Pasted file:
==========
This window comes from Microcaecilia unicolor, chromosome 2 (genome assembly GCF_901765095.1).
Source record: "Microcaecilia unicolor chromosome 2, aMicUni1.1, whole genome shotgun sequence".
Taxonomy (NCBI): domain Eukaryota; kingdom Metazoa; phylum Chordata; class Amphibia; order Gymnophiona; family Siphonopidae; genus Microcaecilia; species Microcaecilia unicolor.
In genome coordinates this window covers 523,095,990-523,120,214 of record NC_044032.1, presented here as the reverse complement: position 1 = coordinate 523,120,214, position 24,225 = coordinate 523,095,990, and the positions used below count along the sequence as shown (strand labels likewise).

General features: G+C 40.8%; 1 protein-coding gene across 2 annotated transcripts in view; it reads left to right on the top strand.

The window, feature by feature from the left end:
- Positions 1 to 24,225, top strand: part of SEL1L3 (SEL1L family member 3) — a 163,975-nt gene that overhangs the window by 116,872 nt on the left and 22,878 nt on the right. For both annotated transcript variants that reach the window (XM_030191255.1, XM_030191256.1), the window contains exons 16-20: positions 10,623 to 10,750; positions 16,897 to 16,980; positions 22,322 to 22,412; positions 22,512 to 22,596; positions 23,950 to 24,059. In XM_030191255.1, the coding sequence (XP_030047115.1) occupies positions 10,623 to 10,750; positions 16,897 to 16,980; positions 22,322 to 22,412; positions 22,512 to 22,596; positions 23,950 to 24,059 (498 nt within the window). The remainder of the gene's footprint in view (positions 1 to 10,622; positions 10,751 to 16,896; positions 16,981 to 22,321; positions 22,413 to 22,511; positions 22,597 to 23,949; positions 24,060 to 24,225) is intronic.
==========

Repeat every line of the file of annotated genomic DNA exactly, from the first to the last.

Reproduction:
This window comes from Microcaecilia unicolor, chromosome 2 (genome assembly GCF_901765095.1).
Source record: "Microcaecilia unicolor chromosome 2, aMicUni1.1, whole genome shotgun sequence".
Taxonomy (NCBI): domain Eukaryota; kingdom Metazoa; phylum Chordata; class Amphibia; order Gymnophiona; family Siphonopidae; genus Microcaecilia; species Microcaecilia unicolor.
In genome coordinates this window covers 523,095,990-523,120,214 of record NC_044032.1, presented here as the reverse complement: position 1 = coordinate 523,120,214, position 24,225 = coordinate 523,095,990, and the positions used below count along the sequence as shown (strand labels likewise).

General features: G+C 40.8%; 1 protein-coding gene across 2 annotated transcripts in view; it reads left to right on the top strand.

The window, feature by feature from the left end:
- Positions 1 to 24,225, top strand: part of SEL1L3 (SEL1L family member 3) — a 163,975-nt gene that overhangs the window by 116,872 nt on the left and 22,878 nt on the right. For both annotated transcript variants that reach the window (XM_030191255.1, XM_030191256.1), the window contains exons 16-20: positions 10,623 to 10,750; positions 16,897 to 16,980; positions 22,322 to 22,412; positions 22,512 to 22,596; positions 23,950 to 24,059. In XM_030191255.1, the coding sequence (XP_030047115.1) occupies positions 10,623 to 10,750; positions 16,897 to 16,980; positions 22,322 to 22,412; positions 22,512 to 22,596; positions 23,950 to 24,059 (498 nt within the window). The remainder of the gene's footprint in view (positions 1 to 10,622; positions 10,751 to 16,896; positions 16,981 to 22,321; positions 22,413 to 22,511; positions 22,597 to 23,949; positions 24,060 to 24,225) is intronic.